Similarly, we call “nom_addThicknessConstraints2D” to add thickness constraints with bounds [0.8:3.0]. Again we use relative value with respect to the initial thickness (default). Similar to the volume constraint, pyGeo first construct a 2 by 10 mesh from the leList and teList and and projects the 2D mesh points upward and downward to the wing surface to compute the thickness at these 20 locations; we have 20 thickness constraints in total.

We can also add the LE/TE constraint. This is done by requiring the upper and lower FFD point on the leading and trailing edges to move in opposite directions. This constraint is needed because we do not want the shape variable to change the pitch and therefore the angle of attack. Instead, we want to change the far field velocity direction for the angle of attack. Here we have only one FFD block so volID=0. We also need to set the topID, which is the direction for the spanwise. This is needed only for airfoil case. For wing case, topID is automatically determined so no input is needed. “iLow” means i=0 (leading edge), and “iHigh” means i=max (trailing edge).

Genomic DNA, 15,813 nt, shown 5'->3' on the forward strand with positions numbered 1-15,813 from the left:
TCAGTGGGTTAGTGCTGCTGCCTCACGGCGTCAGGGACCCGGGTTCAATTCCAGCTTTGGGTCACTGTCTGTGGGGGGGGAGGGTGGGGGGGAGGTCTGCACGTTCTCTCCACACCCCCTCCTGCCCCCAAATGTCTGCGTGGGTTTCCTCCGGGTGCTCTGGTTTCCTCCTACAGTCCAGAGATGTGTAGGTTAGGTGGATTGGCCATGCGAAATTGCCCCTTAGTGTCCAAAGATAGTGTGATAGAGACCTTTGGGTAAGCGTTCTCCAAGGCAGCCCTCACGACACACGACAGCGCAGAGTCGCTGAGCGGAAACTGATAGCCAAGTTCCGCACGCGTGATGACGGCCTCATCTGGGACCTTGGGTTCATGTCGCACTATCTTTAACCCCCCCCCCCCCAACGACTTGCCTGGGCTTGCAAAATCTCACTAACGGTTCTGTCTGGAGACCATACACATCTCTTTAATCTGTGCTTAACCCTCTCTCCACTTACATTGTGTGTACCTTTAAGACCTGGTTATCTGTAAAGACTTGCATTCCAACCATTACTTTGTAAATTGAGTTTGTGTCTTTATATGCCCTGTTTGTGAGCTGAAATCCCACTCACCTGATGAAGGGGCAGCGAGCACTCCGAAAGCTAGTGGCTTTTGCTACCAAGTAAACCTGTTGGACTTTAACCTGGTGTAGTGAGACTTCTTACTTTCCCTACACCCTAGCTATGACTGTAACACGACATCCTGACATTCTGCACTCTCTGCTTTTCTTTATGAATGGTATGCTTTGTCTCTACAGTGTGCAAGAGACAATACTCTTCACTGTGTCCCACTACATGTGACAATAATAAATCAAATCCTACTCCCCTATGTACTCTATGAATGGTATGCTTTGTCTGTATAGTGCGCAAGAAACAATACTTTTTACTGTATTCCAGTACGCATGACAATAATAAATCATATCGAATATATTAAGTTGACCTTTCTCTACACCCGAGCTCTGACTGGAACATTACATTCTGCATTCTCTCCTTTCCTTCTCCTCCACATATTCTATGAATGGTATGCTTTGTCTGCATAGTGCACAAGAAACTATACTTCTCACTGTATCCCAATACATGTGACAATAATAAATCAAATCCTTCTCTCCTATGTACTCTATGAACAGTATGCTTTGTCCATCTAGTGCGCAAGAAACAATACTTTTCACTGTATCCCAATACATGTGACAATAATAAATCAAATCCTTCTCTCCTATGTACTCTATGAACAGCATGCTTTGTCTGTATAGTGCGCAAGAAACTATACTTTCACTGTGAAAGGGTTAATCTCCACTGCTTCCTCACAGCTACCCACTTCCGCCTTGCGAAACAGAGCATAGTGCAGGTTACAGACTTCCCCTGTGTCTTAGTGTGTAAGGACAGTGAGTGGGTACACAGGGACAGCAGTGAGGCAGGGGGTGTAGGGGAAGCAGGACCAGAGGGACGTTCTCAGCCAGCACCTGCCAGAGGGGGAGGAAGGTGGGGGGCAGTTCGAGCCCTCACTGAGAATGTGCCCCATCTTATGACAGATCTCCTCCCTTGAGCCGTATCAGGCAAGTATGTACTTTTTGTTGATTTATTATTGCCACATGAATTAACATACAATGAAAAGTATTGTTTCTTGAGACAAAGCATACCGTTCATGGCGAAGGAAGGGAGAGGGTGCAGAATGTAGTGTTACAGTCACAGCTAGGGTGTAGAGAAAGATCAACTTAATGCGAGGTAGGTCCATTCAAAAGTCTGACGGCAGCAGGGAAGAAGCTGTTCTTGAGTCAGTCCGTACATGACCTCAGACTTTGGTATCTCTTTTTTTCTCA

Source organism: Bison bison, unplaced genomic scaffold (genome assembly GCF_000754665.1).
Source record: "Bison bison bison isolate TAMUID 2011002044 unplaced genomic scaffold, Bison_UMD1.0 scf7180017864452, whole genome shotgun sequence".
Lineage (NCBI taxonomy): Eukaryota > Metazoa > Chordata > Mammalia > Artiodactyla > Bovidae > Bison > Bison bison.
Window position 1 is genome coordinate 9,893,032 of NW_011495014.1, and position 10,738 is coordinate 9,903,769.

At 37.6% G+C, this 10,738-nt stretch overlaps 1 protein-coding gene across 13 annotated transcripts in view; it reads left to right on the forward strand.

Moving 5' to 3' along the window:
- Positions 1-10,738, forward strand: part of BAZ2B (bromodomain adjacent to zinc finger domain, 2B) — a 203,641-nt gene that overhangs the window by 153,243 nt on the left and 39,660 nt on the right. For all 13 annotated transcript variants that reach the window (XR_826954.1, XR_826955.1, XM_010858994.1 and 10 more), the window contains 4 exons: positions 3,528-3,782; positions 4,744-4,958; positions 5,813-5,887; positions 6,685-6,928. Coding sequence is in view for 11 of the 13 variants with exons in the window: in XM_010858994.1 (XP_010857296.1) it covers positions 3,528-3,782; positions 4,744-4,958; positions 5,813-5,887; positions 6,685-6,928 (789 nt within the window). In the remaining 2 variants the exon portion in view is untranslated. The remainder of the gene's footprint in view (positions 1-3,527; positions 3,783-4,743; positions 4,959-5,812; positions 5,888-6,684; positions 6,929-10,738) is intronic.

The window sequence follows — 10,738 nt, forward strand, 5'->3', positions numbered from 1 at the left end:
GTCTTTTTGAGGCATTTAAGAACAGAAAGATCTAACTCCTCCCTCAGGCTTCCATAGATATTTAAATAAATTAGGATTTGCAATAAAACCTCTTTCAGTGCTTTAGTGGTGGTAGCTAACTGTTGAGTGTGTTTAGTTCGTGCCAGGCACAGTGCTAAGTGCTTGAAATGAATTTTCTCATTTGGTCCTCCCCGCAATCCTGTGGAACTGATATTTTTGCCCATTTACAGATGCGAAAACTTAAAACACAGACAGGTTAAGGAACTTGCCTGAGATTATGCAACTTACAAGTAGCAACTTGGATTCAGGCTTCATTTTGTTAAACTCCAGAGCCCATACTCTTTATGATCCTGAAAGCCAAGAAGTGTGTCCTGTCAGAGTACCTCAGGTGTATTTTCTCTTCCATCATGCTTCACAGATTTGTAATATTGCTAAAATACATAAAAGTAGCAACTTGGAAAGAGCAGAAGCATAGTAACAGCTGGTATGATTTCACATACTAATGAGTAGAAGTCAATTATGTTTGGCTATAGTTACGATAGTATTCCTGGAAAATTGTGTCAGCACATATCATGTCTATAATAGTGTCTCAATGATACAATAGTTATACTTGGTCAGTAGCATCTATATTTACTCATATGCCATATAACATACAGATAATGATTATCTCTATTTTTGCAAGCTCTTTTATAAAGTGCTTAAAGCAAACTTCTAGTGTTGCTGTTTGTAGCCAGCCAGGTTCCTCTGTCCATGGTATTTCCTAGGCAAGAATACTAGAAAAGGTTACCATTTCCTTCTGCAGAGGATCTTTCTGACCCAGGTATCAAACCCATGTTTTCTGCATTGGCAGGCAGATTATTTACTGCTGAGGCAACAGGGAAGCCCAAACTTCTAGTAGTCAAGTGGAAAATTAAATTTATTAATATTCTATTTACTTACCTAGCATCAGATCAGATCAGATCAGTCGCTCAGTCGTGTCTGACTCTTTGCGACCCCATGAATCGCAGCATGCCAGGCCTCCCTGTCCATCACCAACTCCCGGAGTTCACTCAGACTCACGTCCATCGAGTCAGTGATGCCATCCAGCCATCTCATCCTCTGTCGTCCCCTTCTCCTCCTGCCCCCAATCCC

For more detailed explanation of constraint setup, refer to MACH-Aero-Tutorials.

```
# setup the volume and thickness constraints
leList = [[1e-4, 0.0, 1e-4], [1e-4, 0.0, 0.1 - 1e-4]]
teList = [[0.998 - 1e-4, 0.0, 1e-4], [0.998 - 1e-4, 0.0, 0.1 - 1e-4]]
self.geometry.nom_addThicknessConstraints2D("thickcon", leList, teList, nSpan=2, nChord=10)
self.geometry.nom_addVolumeConstraint("volcon", leList, teList, nSpan=2, nChord=10)
# add the LE/TE constraints
self.geometry.nom_add_LETEConstraint("lecon", volID=0, faceID="iLow", topID="k")
self.geometry.nom_add_LETEConstraint("tecon", volID=0, faceID="iHigh", topID="k")
```

Next, we set the outputs for the dvs component and use them as the design variables. We also need to connect the output of dvs component to the cruise and geometry component. Check the above N2. Once done, we can choose the shape and aoa in the dvs component as the design variables with proper lower and upper bounds. Note that the outputs for the dvs component has been “promoted” so we can directly use without the dvs. prefix, i.e., no need to use “dvs.shape”. Check the OpenMDAO’s documentation for promoting variable names.